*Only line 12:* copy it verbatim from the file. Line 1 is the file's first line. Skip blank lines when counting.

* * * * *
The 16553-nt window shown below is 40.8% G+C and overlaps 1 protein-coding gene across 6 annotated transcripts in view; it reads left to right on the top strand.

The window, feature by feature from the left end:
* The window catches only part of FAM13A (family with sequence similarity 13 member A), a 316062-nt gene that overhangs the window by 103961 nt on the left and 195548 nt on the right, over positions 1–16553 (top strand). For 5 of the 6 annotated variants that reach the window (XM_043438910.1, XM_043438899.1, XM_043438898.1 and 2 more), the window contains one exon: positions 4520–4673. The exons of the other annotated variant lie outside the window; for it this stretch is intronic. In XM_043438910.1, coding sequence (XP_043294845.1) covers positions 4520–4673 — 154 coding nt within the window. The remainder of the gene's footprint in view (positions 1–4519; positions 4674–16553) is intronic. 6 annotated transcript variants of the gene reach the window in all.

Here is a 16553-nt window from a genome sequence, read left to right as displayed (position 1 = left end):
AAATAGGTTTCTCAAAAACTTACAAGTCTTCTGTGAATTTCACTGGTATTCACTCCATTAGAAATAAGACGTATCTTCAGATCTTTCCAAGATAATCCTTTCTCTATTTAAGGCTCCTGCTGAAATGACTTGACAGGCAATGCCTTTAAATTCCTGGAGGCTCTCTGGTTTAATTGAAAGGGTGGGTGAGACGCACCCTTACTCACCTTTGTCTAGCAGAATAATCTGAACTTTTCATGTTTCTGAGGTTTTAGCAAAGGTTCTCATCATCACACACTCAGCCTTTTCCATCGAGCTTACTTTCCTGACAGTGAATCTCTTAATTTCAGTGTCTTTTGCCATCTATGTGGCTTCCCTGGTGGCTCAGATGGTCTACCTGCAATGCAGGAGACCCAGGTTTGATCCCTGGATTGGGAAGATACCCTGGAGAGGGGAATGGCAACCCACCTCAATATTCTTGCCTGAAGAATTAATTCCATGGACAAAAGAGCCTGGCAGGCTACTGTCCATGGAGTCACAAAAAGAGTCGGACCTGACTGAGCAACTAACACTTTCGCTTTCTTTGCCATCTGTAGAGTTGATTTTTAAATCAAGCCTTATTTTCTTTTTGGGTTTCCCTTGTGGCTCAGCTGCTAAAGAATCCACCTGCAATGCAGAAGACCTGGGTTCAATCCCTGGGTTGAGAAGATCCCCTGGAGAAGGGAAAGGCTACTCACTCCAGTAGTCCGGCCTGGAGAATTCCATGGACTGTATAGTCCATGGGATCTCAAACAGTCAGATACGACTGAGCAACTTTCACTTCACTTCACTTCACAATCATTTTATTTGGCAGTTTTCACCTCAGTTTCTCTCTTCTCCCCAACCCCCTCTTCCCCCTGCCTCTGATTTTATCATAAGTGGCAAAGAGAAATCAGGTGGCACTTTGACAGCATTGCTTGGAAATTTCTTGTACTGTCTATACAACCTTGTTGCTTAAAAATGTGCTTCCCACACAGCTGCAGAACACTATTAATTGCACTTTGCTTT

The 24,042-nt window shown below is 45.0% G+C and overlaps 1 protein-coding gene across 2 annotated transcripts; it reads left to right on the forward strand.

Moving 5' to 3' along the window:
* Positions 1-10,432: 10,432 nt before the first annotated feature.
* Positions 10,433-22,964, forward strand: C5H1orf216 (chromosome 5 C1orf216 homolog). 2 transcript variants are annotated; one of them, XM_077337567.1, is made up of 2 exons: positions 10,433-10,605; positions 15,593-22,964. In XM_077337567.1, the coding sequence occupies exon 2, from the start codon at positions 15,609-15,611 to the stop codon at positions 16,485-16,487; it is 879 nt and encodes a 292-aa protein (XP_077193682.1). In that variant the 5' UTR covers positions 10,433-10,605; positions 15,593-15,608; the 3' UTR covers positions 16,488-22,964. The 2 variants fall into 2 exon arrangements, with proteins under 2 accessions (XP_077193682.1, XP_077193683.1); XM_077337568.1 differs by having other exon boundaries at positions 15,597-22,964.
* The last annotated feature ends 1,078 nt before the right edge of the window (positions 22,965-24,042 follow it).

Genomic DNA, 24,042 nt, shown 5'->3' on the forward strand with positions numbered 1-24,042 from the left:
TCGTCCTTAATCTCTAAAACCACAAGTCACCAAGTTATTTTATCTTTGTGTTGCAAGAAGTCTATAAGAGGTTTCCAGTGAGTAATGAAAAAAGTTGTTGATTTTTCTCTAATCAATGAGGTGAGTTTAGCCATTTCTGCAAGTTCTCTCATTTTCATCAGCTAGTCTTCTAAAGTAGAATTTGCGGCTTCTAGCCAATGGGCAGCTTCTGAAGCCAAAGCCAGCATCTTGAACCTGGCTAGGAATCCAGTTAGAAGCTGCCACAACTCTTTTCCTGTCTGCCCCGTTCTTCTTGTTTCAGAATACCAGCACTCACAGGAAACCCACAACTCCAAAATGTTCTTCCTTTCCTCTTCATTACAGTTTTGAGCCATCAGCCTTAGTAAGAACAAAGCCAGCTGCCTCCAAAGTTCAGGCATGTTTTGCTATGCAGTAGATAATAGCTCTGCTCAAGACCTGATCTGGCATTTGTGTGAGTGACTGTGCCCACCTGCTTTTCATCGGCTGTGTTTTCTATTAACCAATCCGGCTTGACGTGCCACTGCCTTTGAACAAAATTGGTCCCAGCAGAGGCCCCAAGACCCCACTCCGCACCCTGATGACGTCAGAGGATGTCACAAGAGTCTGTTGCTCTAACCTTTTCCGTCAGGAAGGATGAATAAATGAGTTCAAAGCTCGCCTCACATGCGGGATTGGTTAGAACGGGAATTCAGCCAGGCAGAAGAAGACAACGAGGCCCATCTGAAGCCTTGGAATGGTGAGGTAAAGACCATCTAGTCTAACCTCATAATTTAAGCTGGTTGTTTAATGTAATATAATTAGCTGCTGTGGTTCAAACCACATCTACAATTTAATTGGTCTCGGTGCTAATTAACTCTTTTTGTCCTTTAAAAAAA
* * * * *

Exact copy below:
TCGTCCTTAATCTCTAAAACCACAAGTCACCAAGTTATTTTATCTTTGTGTTGCAAGAAGTCTATAAGAGGTTTCCAGTGAGTAATGAAAAAAGTTGTTGATTTTTCTCTAATCAATGAGGTGAGTTTAGCCATTTCTGCAAGTTCTCTCATTTTCATCAGCTAGTCTTCTAAAGTAGAATTTGCGGCTTCTAGCCAATGGGCAGCTTCTGAAGCCAAAGCCAGCATCTTGAACCTGGCTAGGAATCCAGTTAGAAGCTGCCACAACTCTTTTCCTGTCTGCCCCGTTCTTCTTGTTTCAGAATACCAGCACTCACAGGAAACCCACAACTCCAAAATGTTCTTCCTTTCCTCTTCATTACAGTTTTGAGCCATCAGCCTTAGTAAGAACAAAGCCAGCTGCCTCCAAAGTTCAGGCATGTTTTGCTATGCAGTAGATAATAGCTCTGCTCAAGACCTGATCTGGCATTTGTGTGAGTGACTGTGCCCACCTGCTTTTCATCGGCTGTGTTTTCTATTAACCAATCCGGCTTGACGTGCCACTGCCTTTGAACAAAATTGGTCCCAGCAGAGGCCCCAAGACCCCACTCCGCACCCTGATGACGTCAGAGGATGTCACAAGAGTCTGTTGCTCTAACCTTTTCCGTCAGGAAGGATGAATAAATGAGTTCAAAGCTCGCCTCACATGCGGGATTGGTTAGAACGGGAATTCAGCCAGGCAGAAGAAGACAACGAGGCCCATCTGAAGCCTTGGAATGGTGAGGTAAAGACCATCTAGTCTAACCTCATAATTTAAGCTGGTTGTTTAATGTAATATAATTAGCTGCTGTGGTTCAAACCACATCTACAATTTAATTGGTCTCGGTGCTAATTAACTCTTTTTGTCCTTTAAAAAAA